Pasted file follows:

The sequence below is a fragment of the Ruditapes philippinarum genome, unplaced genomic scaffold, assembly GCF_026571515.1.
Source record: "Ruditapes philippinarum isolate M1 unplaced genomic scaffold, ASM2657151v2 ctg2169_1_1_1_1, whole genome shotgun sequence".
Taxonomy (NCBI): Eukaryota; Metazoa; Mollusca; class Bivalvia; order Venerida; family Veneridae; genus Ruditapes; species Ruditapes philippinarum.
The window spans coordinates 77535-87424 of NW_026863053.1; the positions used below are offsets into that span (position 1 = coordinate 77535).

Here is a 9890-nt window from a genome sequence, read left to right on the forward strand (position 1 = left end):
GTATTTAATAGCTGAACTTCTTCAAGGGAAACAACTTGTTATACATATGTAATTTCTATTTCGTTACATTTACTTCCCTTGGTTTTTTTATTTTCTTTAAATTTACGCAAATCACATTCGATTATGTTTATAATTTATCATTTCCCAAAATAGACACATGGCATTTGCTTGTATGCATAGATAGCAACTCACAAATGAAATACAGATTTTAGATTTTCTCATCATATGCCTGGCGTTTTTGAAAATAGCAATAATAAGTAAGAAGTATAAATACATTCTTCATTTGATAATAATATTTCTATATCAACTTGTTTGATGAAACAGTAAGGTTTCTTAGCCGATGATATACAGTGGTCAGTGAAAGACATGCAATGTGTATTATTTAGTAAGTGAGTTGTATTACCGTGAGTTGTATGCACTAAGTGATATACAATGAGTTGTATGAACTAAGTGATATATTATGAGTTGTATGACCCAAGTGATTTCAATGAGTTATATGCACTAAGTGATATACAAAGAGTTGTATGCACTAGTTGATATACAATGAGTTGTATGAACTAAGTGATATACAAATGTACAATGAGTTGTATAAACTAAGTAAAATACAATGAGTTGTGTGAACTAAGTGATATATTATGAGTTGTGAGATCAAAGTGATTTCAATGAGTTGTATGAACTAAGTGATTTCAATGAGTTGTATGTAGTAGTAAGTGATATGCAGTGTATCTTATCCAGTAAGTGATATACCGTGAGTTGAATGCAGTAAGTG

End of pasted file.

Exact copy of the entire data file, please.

The sequence below is a fragment of the Ruditapes philippinarum genome, unplaced genomic scaffold, assembly GCF_026571515.1.
Source record: "Ruditapes philippinarum isolate M1 unplaced genomic scaffold, ASM2657151v2 ctg2169_1_1_1_1, whole genome shotgun sequence".
Taxonomy (NCBI): Eukaryota; Metazoa; Mollusca; class Bivalvia; order Venerida; family Veneridae; genus Ruditapes; species Ruditapes philippinarum.
The window spans coordinates 77535-87424 of NW_026863053.1; the positions used below are offsets into that span (position 1 = coordinate 77535).

Here is a 9890-nt window from a genome sequence, read left to right on the forward strand (position 1 = left end):
GTATTTAATAGCTGAACTTCTTCAAGGGAAACAACTTGTTATACATATGTAATTTCTATTTCGTTACATTTACTTCCCTTGGTTTTTTTATTTTCTTTAAATTTACGCAAATCACATTCGATTATGTTTATAATTTATCATTTCCCAAAATAGACACATGGCATTTGCTTGTATGCATAGATAGCAACTCACAAATGAAATACAGATTTTAGATTTTCTCATCATATGCCTGGCGTTTTTGAAAATAGCAATAATAAGTAAGAAGTATAAATACATTCTTCATTTGATAATAATATTTCTATATCAACTTGTTTGATGAAACAGTAAGGTTTCTTAGCCGATGATATACAGTGGTCAGTGAAAGACATGCAATGTGTATTATTTAGTAAGTGAGTTGTATTACCGTGAGTTGTATGCACTAAGTGATATACAATGAGTTGTATGAACTAAGTGATATATTATGAGTTGTATGACCCAAGTGATTTCAATGAGTTATATGCACTAAGTGATATACAAAGAGTTGTATGCACTAGTTGATATACAATGAGTTGTATGAACTAAGTGATATACAAATGTACAATGAGTTGTATAAACTAAGTAAAATACAATGAGTTGTGTGAACTAAGTGATATATTATGAGTTGTGAGATCAAAGTGATTTCAATGAGTTGTATGAACTAAGTGATTTCAATGAGTTGTATGTAGTAGTAAGTGATATGCAGTGTATCTTATCCAGTAAGTGATATACCGTGAGTTGAATGCAGTAAGTG